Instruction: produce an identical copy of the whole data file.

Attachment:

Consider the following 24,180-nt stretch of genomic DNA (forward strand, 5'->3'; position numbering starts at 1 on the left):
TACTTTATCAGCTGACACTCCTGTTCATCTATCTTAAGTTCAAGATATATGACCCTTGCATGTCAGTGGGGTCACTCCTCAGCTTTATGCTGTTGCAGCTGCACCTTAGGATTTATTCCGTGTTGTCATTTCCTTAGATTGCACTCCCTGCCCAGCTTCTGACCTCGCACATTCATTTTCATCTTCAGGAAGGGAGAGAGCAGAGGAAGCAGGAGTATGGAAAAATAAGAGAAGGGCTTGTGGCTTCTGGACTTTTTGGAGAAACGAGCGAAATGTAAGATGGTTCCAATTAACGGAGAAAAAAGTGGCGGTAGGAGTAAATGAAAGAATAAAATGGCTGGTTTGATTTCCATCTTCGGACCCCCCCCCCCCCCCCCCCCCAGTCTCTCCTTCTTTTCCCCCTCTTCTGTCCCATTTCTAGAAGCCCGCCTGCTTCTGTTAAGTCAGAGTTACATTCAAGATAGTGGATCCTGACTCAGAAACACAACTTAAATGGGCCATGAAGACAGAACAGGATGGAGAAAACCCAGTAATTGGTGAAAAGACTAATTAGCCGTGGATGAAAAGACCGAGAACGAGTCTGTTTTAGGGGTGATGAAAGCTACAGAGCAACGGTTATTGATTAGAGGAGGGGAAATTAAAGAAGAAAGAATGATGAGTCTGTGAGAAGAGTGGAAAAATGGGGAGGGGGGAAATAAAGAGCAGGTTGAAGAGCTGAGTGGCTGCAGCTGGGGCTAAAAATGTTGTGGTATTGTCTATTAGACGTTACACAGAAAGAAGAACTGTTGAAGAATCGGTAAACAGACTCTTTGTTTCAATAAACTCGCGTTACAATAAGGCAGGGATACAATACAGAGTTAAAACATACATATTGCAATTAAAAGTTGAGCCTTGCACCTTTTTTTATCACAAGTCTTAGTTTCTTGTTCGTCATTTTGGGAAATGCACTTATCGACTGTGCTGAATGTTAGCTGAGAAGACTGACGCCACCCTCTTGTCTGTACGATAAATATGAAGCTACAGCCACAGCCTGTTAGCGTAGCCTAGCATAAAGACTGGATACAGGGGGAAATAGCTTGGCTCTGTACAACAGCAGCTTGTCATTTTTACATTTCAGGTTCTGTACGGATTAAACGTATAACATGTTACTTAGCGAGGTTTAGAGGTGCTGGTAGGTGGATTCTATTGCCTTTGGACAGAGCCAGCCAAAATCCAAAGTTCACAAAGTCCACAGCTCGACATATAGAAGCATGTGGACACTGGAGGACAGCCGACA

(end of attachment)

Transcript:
Consider the following 24,180-nt stretch of genomic DNA (forward strand, 5'->3'; position numbering starts at 1 on the left):
TACTTTATCAGCTGACACTCCTGTTCATCTATCTTAAGTTCAAGATATATGACCCTTGCATGTCAGTGGGGTCACTCCTCAGCTTTATGCTGTTGCAGCTGCACCTTAGGATTTATTCCGTGTTGTCATTTCCTTAGATTGCACTCCCTGCCCAGCTTCTGACCTCGCACATTCATTTTCATCTTCAGGAAGGGAGAGAGCAGAGGAAGCAGGAGTATGGAAAAATAAGAGAAGGGCTTGTGGCTTCTGGACTTTTTGGAGAAACGAGCGAAATGTAAGATGGTTCCAATTAACGGAGAAAAAAGTGGCGGTAGGAGTAAATGAAAGAATAAAATGGCTGGTTTGATTTCCATCTTCGGACCCCCCCCCCCCCCCCCCCCCAGTCTCTCCTTCTTTTCCCCCTCTTCTGTCCCATTTCTAGAAGCCCGCCTGCTTCTGTTAAGTCAGAGTTACATTCAAGATAGTGGATCCTGACTCAGAAACACAACTTAAATGGGCCATGAAGACAGAACAGGATGGAGAAAACCCAGTAATTGGTGAAAAGACTAATTAGCCGTGGATGAAAAGACCGAGAACGAGTCTGTTTTAGGGGTGATGAAAGCTACAGAGCAACGGTTATTGATTAGAGGAGGGGAAATTAAAGAAGAAAGAATGATGAGTCTGTGAGAAGAGTGGAAAAATGGGGAGGGGGGAAATAAAGAGCAGGTTGAAGAGCTGAGTGGCTGCAGCTGGGGCTAAAAATGTTGTGGTATTGTCTATTAGACGTTACACAGAAAGAAGAACTGTTGAAGAATCGGTAAACAGACTCTTTGTTTCAATAAACTCGCGTTACAATAAGGCAGGGATACAATACAGAGTTAAAACATACATATTGCAATTAAAAGTTGAGCCTTGCACCTTTTTTTATCACAAGTCTTAGTTTCTTGTTCGTCATTTTGGGAAATGCACTTATCGACTGTGCTGAATGTTAGCTGAGAAGACTGACGCCACCCTCTTGTCTGTACGATAAATATGAAGCTACAGCCACAGCCTGTTAGCGTAGCCTAGCATAAAGACTGGATACAGGGGGAAATAGCTTGGCTCTGTACAACAGCAGCTTGTCATTTTTACATTTCAGGTTCTGTACGGATTAAACGTATAACATGTTACTTAGCGAGGTTTAGAGGTGCTGGTAGGTGGATTCTATTGCCTTTGGACAGAGCCAGCCAAAATCCAAAGTTCACAAAGTCCACAGCTCGACATATAGAAGCATGTGGACACTGGAGGACAGCCGACA